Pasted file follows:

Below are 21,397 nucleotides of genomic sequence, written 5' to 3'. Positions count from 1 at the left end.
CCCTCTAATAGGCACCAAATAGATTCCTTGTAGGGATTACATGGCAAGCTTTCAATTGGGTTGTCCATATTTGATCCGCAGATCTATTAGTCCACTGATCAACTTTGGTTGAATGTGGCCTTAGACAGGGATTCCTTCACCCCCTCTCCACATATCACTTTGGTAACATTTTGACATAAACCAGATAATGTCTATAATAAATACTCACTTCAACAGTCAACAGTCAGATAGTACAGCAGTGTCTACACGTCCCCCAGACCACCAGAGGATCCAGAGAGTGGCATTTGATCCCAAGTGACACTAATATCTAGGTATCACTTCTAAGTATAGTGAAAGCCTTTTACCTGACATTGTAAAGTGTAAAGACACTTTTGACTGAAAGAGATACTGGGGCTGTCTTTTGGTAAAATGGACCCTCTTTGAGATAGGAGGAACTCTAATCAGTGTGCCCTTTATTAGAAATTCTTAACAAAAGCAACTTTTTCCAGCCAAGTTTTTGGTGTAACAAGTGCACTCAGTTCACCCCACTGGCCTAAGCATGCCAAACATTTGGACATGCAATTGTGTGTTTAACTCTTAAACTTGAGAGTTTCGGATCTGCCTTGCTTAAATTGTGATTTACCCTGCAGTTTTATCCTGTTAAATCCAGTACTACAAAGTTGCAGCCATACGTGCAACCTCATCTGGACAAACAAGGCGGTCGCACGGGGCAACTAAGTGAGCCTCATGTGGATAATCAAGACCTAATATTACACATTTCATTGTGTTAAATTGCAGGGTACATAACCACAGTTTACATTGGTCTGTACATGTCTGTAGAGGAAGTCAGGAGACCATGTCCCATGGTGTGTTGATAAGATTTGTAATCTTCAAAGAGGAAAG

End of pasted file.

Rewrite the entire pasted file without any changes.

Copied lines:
Below are 21,397 nucleotides of genomic sequence, written 5' to 3'. Positions count from 1 at the left end.
CCCTCTAATAGGCACCAAATAGATTCCTTGTAGGGATTACATGGCAAGCTTTCAATTGGGTTGTCCATATTTGATCCGCAGATCTATTAGTCCACTGATCAACTTTGGTTGAATGTGGCCTTAGACAGGGATTCCTTCACCCCCTCTCCACATATCACTTTGGTAACATTTTGACATAAACCAGATAATGTCTATAATAAATACTCACTTCAACAGTCAACAGTCAGATAGTACAGCAGTGTCTACACGTCCCCCAGACCACCAGAGGATCCAGAGAGTGGCATTTGATCCCAAGTGACACTAATATCTAGGTATCACTTCTAAGTATAGTGAAAGCCTTTTACCTGACATTGTAAAGTGTAAAGACACTTTTGACTGAAAGAGATACTGGGGCTGTCTTTTGGTAAAATGGACCCTCTTTGAGATAGGAGGAACTCTAATCAGTGTGCCCTTTATTAGAAATTCTTAACAAAAGCAACTTTTTCCAGCCAAGTTTTTGGTGTAACAAGTGCACTCAGTTCACCCCACTGGCCTAAGCATGCCAAACATTTGGACATGCAATTGTGTGTTTAACTCTTAAACTTGAGAGTTTCGGATCTGCCTTGCTTAAATTGTGATTTACCCTGCAGTTTTATCCTGTTAAATCCAGTACTACAAAGTTGCAGCCATACGTGCAACCTCATCTGGACAAACAAGGCGGTCGCACGGGGCAACTAAGTGAGCCTCATGTGGATAATCAAGACCTAATATTACACATTTCATTGTGTTAAATTGCAGGGTACATAACCACAGTTTACATTGGTCTGTACATGTCTGTAGAGGAAGTCAGGAGACCATGTCCCATGGTGTGTTGATAAGATTTGTAATCTTCAAAGAGGAAAG